This report would not have been possible without the financial support received from the Ministry of Foreign Affairs of the Netherlands. It came about with the help of people willing to share their knowledge, network, and stories on pastoralism in Burkina Faso. The authors wish to thank all the people whose assistance was a milestone in the completion of this project.
The majority of work was done by Ine Cottyn and Loïc Bisson. Ine was responsible for the first phase of the study and the data collection and did fieldwork in various regions. Loïc Bisson managed the second part data collection, analyzed all the data and drafted substantial parts of the report. Ine Cottyn then finalized the drafting and the overall report. Dr. Fransje Molenaar designed the study and the methodology and was together with Dr. Kars de Bruijne responsible for quality control. Kars de Bruijne finally, wrote the executive summary and parts of the introduction and conclusions.
We thank our research partners Mahamoudou Savadogo, Mohamadoun Amadou Diallo (Comité permanent inter-État de lutte contre la sécheresse au Sahel: CILSS) and their respective colleagues for their unceasing efforts to support the execution of our key informant interviews, focus group discussions and value chain analysis. Special thanks also go out to the Dutch representation in Burkina Faso, Maarten Rusch and Bayili Octave, who received us graciously and agreed to be interviewed as well as providing their logistical support during our fieldwork and their valuable comments on earlier drafts of the report.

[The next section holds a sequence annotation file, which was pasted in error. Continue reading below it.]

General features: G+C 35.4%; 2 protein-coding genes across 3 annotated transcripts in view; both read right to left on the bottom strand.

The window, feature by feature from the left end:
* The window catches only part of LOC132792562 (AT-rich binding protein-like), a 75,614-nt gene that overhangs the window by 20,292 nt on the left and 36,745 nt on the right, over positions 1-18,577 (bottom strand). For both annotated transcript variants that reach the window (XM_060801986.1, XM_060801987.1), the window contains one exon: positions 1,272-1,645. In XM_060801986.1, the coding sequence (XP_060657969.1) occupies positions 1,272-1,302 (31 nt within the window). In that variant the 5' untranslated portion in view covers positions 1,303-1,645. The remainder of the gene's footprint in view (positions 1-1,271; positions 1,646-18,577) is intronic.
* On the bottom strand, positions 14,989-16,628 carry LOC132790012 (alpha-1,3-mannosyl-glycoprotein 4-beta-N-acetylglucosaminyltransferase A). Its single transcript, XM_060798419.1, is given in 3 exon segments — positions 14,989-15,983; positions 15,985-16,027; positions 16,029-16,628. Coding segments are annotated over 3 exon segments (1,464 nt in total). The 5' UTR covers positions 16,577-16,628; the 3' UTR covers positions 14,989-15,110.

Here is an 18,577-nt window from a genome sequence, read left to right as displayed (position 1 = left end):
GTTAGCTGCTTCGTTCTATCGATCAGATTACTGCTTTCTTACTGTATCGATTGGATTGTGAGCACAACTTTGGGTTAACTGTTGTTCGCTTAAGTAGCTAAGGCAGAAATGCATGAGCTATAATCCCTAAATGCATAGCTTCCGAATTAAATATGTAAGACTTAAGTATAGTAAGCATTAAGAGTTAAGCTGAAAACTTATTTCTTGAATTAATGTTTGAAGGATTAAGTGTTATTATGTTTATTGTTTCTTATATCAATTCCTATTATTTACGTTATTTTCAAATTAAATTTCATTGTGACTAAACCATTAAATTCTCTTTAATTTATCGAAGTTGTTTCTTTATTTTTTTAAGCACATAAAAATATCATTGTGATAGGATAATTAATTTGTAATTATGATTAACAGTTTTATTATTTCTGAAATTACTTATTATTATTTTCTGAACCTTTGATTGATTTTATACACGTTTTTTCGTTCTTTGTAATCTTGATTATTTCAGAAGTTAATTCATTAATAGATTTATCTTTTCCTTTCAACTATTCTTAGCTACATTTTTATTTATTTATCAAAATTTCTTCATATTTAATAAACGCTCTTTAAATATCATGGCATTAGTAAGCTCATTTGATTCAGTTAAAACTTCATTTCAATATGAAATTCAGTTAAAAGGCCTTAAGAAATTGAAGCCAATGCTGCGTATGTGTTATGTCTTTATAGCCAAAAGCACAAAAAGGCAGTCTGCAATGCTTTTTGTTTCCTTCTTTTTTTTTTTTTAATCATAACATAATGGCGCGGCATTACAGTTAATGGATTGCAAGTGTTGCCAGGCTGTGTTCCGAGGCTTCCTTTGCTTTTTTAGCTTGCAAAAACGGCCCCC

We could not have written this study without the help of our colleagues at the Conflict Research Unit (CRU). This report was developed as part of both our politics and crime and business and peace lines of work. A special word of thanks goes to Jos Meester who invested time in providing comments and suggestions throughout the production of this report. We are grateful for the help of Anna van der Meulen, who was so generous with her time coding, analyzing and organizing over 120 interviews and focusing group discussions, and Anna Schmauder who provided valuable input and suggestions for this study by acting as a sounding board.
Florent Geel and Jos Meester reviewed the report, their help in improving and ensuring the quality of this study is greatly appreciated. It remains without saying that any errors or omissions are our own. Finally, we are especially grateful to the Burkinabe respondents who made themselves available for an interview, participated in focus group discussions, and generally demonstrated a willingness to share insights on such a complex topics at a time during which their country remains embroiled in serious conflict.